Coping w/ Negative Colleagues

May 10, 2018

Negativity from others is something you may experience in all walks of life, but how does one deal with negativity when it’s pervasive in a close-knit International School community?

I’m not at a particularly great International School, I’ll say that much. It’s a third-tier school but I make it work and I am happy here. The admin, however, has been making major changes which, (we’re told) will be positive in the long-run. But I feel the constant upheaval in the short-term is creating some issues, causing some teachers to develop a negative attitude. Most of those issues have to do with the admin implementing the changes all at once.

My problem is that there’s far too much negativity because of this happening. Normally I’m an optimistic, upbeat person, content to simply do my best in my classroom, contribute through extra-curricular activities & go about my workday as well as I can. However, the negative attitude by a group of teachers has really been getting to me lately. It’s impossible to ignore or to remain uninvolved.

I can feel a negative mind-set creeping in. How do seasoned teachers cope with negative colleagues that bring you down?

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The Relevancy of School Boards

March 22, 2018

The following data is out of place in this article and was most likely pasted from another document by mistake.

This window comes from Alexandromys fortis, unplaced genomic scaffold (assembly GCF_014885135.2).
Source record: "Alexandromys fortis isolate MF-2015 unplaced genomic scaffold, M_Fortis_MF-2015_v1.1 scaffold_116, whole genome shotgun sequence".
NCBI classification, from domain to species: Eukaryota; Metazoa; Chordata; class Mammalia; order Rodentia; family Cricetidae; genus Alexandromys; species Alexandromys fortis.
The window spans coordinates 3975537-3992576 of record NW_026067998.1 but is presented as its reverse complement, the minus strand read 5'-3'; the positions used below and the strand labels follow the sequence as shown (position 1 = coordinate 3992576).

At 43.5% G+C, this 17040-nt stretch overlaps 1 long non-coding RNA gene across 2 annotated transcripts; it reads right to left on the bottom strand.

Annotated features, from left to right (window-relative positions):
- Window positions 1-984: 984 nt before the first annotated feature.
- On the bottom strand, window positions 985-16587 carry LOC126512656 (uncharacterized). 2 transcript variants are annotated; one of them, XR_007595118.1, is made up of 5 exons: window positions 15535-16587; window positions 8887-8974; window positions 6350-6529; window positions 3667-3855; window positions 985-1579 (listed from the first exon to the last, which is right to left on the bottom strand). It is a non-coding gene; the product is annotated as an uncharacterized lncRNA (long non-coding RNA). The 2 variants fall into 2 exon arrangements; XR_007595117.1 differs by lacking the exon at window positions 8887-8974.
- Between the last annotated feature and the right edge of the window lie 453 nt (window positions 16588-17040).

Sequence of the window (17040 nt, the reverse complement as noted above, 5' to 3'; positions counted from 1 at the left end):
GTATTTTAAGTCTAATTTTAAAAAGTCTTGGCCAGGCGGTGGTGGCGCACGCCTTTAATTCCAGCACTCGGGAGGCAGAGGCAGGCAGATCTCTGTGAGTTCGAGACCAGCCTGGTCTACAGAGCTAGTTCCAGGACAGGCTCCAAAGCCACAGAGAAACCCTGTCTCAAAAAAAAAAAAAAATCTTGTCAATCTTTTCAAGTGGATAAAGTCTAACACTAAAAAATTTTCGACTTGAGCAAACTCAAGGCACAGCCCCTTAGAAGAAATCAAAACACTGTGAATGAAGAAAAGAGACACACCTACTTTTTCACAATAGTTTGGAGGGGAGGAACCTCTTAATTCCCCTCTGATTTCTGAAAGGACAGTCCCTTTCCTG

I’ve experienced two distinctly different types of School Boards during my career overseas:

1) In-Name-Only Boards:  This species of School Board is common in schools owned by wealthy, host nationals who have the clout to destroy the reputation of Board members, all of whom are host nationals themselves. Powerless to do much beyond planning bake sales and the “International Fair,” this Board exists in name only. In parts of the world where prestige is more important than substance, adding a footnote to your business card that says “School Board Member” is what matters most.

2)  Rulers of the Galaxy:  At the other end of the School Board spectrum are Boards with real power. These Boards interview/hire/fire admin and teachers, make and enforce policy and may even determine curriculum. They are at the helm. They run the school. Teachers and admin follow their orders. There’s a certain amount of prestige associated with being on such a Board, usually composed of a representative from an embassy, a former graduate, and the wives of prominent expat business men with children attending the school.

Which Board is best?

Rulers of the Galaxy Boards can be efficient and exemplary, depending, of course, on Board members’ individual agendas and experience with education. If you get the right combination of people working together, an International School can become a model for International Education. It could be, however, quite the opposite. A Rulers Board may be nothing but meddlesome, misinformed, detrimental to progress and made up of one or more members with personal agendas to exercise. If you get one of these Board member’s kids in your class and the child does poorly…watch out!!

In-Name-Only Boards can mean less overall stress because no one is keeping close tabs on you, but they can also mean a less than stellar addition to your resume if everyone simply cruised through the year under an owner focused on profit at the expense of education. For a true patriot of world-class education, this dismissal of quality standards of education could provide its own type of stress.